I should coin a phrase for someone that helped me establish my roots in some of my passions. Influencers, sure, but some of these people in my life have truly formed an ideal and a passion so strong in me that it changed my life. This month I heard that one of my earlier influences to be a writer and a storyteller passed away, and I have gotten around to writing my formal farewell to this distinguished Lifechanger.
His name was Father Joseph Wahl, but we all called him Father Joe. He was a priest at the Rock Hill Oratory, and he was one of the priests that welcomed my family when we moved to Rock Hill from South Carolina in 1978. I was only a small baby, so I don’t remember those particular days. What I do remember was having Father Joe come over for my birthday dinners and Christmas dinners, and starting a tradition that I haven’t practiced since I was a child, but would love to see ramped up again.
After dinner, but before dessert, the whole family- me, Kim, Mom and Dad, Grandma and Poppi, Aunt Shelly and Uncle Jon, and Father Joe would sit around the table telling stories. But it wasn’t one person telling one story with everyone listening, it was all of us telling one story, a couple sentences or paragraphs at a time. I was young, but I loved being involved. We would tell stories of horses, and princesses, and magical lands, I’m sure, but those aren’t the stories I remember so well. There was one story that truly became an inside Martinson household tradition- the Lady with a Nose on her Dress.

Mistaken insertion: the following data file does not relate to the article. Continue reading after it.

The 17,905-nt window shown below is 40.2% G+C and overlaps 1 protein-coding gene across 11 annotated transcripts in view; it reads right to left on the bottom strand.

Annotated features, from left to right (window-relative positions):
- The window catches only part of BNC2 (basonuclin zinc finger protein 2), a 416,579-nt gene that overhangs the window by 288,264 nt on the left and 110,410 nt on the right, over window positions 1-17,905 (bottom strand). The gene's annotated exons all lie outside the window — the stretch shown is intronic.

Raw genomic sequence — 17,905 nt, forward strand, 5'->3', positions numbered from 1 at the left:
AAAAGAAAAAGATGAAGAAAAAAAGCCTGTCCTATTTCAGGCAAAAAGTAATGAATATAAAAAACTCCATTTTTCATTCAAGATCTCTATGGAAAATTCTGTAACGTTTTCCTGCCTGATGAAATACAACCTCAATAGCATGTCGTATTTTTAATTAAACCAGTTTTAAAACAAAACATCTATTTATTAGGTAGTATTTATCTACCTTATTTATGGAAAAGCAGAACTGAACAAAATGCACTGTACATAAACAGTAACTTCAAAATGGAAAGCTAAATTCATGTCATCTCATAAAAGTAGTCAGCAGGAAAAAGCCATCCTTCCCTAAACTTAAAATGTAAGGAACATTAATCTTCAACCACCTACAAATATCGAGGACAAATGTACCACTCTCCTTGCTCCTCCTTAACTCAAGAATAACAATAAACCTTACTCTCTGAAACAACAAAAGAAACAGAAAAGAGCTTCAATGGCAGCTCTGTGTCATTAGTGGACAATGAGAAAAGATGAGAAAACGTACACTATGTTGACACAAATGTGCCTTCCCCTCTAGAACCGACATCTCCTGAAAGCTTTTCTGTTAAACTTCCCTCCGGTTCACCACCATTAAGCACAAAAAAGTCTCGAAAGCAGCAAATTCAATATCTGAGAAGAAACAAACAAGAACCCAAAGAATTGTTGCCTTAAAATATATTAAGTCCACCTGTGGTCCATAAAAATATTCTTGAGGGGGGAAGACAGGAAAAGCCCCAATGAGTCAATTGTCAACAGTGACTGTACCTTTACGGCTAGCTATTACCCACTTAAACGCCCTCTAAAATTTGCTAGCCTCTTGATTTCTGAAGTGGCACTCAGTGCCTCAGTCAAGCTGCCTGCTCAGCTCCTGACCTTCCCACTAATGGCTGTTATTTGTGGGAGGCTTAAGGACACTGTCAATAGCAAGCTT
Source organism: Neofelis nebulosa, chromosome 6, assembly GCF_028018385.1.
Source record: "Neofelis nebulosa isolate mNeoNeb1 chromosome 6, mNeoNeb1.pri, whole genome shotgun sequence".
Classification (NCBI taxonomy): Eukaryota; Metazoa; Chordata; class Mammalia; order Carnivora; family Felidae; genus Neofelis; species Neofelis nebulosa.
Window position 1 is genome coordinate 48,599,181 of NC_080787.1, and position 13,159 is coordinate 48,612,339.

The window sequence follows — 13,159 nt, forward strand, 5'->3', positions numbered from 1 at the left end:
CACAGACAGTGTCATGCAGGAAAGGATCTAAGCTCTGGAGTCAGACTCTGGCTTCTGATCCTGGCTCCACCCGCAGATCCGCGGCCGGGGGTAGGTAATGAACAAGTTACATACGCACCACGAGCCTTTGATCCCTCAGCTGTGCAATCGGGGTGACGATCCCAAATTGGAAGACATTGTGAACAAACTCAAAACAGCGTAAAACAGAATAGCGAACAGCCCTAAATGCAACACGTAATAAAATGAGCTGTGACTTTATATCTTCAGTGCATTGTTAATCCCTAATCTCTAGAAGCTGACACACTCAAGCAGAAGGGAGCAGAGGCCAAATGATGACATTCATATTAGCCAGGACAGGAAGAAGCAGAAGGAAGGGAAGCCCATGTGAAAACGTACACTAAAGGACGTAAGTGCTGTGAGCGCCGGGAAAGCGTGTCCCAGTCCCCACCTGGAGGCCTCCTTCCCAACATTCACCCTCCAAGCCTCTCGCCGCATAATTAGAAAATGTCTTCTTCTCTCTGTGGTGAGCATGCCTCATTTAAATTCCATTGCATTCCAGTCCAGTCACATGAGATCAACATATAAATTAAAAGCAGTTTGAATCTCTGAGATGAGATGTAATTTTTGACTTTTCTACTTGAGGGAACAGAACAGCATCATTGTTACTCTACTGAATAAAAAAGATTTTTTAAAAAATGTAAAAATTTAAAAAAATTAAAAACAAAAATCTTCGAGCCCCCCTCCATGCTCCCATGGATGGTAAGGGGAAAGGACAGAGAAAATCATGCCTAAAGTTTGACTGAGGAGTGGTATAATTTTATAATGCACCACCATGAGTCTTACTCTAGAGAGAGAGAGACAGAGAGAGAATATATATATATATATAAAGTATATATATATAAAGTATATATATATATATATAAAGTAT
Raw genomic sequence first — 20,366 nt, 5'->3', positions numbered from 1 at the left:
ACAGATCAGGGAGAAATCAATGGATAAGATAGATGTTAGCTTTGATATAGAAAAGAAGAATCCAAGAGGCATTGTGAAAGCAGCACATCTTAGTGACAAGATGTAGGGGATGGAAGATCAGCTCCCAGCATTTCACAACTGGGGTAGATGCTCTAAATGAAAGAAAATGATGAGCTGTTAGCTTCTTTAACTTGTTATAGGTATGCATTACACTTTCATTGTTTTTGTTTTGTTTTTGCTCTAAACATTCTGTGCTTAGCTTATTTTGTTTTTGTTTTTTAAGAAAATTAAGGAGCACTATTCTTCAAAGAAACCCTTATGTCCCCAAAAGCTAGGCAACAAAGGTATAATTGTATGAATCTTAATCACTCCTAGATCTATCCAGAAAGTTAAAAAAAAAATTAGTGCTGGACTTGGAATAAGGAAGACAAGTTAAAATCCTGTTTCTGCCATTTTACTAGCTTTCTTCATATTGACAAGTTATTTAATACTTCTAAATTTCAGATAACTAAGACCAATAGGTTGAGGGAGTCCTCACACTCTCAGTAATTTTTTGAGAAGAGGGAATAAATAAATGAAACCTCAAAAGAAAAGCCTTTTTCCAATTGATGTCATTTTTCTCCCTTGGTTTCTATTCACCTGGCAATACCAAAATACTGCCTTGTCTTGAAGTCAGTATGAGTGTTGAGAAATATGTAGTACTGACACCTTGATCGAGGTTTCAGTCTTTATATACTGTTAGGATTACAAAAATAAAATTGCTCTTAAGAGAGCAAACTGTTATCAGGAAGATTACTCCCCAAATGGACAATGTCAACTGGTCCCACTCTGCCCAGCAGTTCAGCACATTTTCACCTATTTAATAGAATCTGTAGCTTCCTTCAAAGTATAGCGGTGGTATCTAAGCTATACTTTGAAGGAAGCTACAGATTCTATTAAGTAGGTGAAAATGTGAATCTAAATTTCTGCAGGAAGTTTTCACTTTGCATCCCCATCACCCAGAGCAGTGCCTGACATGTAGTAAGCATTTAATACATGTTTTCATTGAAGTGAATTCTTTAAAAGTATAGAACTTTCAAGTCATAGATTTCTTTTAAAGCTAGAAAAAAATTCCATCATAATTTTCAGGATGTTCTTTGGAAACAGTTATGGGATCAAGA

The only thing I can’t remember about the Lady with a Nose on her Dress was how she actually came to be. She didn’t have a name. We never gave her one. But she went on quite a few adventures with the Martinsons. She was an avid Dodger fan, so she went to baseball games a lot. She was also an animal lover, and had a couple pet birds and turtles. Her adventures became my adventures and it was this wonderful family tradition that inspired me to be a writer.
Sure, the creativity within me was bound to shine forth with or without the family story-telling, or the Lady with a Nose on her Dress. But it’s one of those special memories I hold onto that reminds me of home and all the support I’ve always had for my passions and dreams.
Reading Father Joseph’s obituary doesn’t mention the Lady with a Nose on her Dress. It does mention his participation in the African American rights movement, his leading a project to help Vietnamese immigrants come to Rock Hill after the Vietnam War, and his work with Hispanic communities in the 1990s. I had no idea how much care and compassion this man had not just for his parishoners, but the community as a whole.
There is no mention of our story telling tradition he helped start and carry through-out my childhood. He made such significant changes in so many lives, I wanted to share how this man changed and shaped mine.
Farewell, Father Joe. May we greet each other once again one day at the Gates of the the Great Dodger Game in the Sky. And have another grand adventure with the fine Lady with a Nose on her Dress.